place ,j := ['1st', '2nd', '3rd']; 
    type  ,k := [truth_teller, alternator, liar]; 
    state ,h := [1..3] "Three statements made"; 
  binary variable 
    x{i,j}  "Team i in place j"; 
    y{h,k}  "Statement h made by type k"; 
  integer d{h} [0..3]; 
  constraint 
    TE{j}: sum{i} x = 1 "Each place j one team i"; 
    PL{i}: sum{j} x = 1 "Each team i one place j"; 
    TY{h}: sum{k} y = 1 "Each h makes one statement k"; 
    ST{k}: sum{h} y = 1 "Each statement k made by one h"; 
    --the statements made 
    S1: d[1] = x[1,1] + x[2,2] + x[3,3]; 
    S2: d[2] = x[1,1] + x[3,2] + x[2,3]; 
    S3: d[3] = x[2,1] + x[3,2] + x[1,3]; 
    T{h}: d>=3 <-> y[h,1] "The truth-teller"; 
    L{h}: d<=0 <-> y[h,3] "The liar"; 
  solve; 
  Writep(x,y,d); 
end

Solution

The solution is d3 = 3, d2 = 1, d1 = 0, hence, the earthling pronouncing the third statement is the truth-teller, the earthling with the second statement is the alternator, and the earthling saying the first statement is a liar. Note that it is needed to check the alternator: there must be any h such that 1 dh 2, otherwise no statement could be assigned to the alternator.

Without a mathematical model, one could easily tell which statement is the correct one by the following reasoning. Suppose, the first statement were the correct one, then the second could not be said by a liar because he would have said “Zaire first”, which is true. Only the earthling saying the third could then be the liar, but the earthling pronouncing the second then could not be an alternator.

So suppose the second statement is the correct one, then the earthling pronouncing the first one could not be a liar, because he would have said “Zaire first”, which is true. The earthling pronouncing the third one could not be a liar either, because he would have said “Spain second”, which is true. Hence, the earthling saying the second one must be a alternator.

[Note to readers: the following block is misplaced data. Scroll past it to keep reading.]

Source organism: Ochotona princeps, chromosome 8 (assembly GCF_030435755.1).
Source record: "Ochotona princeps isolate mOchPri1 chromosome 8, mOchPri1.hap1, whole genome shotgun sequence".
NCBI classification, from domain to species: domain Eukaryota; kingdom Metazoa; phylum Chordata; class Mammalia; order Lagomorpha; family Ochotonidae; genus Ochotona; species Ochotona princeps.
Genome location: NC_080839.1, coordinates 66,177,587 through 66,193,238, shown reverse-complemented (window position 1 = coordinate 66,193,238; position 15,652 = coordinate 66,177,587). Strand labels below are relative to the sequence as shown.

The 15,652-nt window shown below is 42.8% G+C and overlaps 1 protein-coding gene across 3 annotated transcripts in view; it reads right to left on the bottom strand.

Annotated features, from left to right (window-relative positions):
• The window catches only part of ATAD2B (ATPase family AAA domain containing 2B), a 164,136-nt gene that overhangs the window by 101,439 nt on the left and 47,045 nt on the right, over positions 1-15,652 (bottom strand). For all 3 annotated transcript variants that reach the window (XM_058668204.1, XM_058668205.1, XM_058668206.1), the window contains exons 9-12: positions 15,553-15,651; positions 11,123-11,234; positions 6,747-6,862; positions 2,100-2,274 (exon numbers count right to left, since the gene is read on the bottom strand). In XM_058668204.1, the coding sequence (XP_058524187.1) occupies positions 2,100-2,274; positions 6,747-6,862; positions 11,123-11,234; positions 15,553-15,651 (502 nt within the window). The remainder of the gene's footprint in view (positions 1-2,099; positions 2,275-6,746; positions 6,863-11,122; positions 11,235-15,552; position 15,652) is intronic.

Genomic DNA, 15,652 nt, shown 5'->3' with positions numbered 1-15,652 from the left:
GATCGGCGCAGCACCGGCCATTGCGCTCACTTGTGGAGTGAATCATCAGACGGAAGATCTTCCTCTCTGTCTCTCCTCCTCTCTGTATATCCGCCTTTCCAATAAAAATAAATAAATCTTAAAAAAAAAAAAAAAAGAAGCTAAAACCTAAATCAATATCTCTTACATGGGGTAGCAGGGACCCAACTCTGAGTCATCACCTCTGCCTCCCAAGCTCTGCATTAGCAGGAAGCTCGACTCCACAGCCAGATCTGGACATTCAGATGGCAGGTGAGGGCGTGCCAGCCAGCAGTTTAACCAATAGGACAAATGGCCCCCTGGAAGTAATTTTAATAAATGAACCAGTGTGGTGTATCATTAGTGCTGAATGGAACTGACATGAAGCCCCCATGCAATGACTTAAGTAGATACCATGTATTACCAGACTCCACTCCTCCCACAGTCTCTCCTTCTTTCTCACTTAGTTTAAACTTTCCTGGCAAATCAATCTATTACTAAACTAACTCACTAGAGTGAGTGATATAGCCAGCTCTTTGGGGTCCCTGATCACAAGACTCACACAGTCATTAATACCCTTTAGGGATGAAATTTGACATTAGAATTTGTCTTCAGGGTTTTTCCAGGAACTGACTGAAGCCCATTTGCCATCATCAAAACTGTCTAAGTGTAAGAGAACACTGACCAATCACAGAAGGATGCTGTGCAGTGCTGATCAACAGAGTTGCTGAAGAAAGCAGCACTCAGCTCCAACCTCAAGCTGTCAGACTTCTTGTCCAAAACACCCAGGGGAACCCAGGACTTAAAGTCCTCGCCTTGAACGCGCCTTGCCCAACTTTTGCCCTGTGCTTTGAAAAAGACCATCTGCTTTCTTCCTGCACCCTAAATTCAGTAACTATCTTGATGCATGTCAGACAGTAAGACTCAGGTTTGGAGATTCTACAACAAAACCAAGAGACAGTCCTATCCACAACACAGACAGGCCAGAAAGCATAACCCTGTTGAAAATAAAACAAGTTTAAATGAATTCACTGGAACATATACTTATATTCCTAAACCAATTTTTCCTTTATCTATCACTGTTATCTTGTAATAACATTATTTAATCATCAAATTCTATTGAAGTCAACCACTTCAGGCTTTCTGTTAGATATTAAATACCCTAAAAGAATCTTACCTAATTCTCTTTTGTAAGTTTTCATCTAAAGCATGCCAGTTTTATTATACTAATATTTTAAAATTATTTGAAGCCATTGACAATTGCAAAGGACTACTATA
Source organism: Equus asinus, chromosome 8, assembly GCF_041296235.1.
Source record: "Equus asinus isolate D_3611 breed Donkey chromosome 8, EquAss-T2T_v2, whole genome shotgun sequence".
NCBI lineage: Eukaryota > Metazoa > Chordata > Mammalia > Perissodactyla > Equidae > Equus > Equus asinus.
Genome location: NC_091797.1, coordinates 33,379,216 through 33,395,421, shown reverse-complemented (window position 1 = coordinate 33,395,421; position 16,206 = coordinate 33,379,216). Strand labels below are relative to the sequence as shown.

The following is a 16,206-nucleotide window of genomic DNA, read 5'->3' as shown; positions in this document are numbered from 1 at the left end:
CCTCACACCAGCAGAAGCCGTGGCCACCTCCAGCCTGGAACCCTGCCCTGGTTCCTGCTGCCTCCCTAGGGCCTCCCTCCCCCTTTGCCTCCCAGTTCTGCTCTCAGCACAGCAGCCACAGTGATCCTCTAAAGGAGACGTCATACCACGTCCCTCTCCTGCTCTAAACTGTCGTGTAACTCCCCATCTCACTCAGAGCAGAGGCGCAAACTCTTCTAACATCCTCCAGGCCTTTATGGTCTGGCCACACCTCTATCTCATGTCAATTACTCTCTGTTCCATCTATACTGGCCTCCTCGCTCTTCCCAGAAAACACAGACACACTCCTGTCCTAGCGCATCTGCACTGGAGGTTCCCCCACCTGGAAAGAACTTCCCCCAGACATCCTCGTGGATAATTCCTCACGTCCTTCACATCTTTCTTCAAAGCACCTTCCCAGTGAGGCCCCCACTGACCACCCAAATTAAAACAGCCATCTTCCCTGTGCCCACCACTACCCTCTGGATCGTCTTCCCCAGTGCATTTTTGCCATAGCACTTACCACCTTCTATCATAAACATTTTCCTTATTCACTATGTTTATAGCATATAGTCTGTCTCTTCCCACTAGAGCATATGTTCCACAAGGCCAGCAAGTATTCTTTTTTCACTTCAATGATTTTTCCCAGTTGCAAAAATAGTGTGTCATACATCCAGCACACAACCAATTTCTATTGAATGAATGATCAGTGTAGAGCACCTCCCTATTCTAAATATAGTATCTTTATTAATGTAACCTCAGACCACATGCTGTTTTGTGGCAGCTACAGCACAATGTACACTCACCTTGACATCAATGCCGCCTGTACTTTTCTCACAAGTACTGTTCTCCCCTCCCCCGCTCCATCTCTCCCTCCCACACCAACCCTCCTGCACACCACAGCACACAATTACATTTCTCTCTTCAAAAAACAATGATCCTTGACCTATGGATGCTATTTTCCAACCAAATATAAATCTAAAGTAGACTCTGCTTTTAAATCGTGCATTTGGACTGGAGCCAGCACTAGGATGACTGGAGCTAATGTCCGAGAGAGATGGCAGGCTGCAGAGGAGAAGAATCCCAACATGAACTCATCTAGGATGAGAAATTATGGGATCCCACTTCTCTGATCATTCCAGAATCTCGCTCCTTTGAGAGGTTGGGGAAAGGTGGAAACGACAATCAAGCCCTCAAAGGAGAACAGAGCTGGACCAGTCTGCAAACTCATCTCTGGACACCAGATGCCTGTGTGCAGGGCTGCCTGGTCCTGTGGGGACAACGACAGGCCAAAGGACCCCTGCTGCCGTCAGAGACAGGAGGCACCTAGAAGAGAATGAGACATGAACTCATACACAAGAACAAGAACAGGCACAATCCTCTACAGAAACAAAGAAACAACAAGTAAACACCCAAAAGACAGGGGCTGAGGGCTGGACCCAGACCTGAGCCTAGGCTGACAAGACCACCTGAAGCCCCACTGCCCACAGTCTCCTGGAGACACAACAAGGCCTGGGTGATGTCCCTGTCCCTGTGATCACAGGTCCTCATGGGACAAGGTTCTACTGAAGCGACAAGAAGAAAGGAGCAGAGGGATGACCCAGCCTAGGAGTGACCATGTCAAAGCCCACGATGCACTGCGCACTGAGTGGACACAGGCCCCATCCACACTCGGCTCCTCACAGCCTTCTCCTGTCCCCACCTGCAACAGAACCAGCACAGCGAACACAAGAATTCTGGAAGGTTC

Now suppose the third statement is the correct one, then the earthling pronouncing the first could be a liar, but the earthling pronouncing the second one can’t. Hence, either the first or the third is a truth-teller and the second is surely an alternator. Hence, only the third statement is the correct one, as shown by the solution of the model.

Questions

  1. Add the constraint d1 = 3 (imposing that the first statement is the correct one, and solve the model. What is the problem with this solution?

Answers

  1. There is a solution. However, the earthling with the second statement is not a true alternator. It is not enough to check 1 dh 2 to be an alternator, the three phrases must also alternate: true-false-true or false-true-false. However this is not the case for the second statement.

References

[1]   Nolan Clare. http://www.chlond.demon.co.uk/academic/puzzles.html.

[2]   Poniachik J. L. Hard-to-solve Brainteasers. Sterling, 1998.

[3]   MatMod. Homepage for Learning Mathematical Modeling :  https://matmod.ch.

[4]   Hürlimann T. Reference Manual for the LPL Modeling Language, most recent version. https://matmod.ch/lpl/doc/manual.pdf.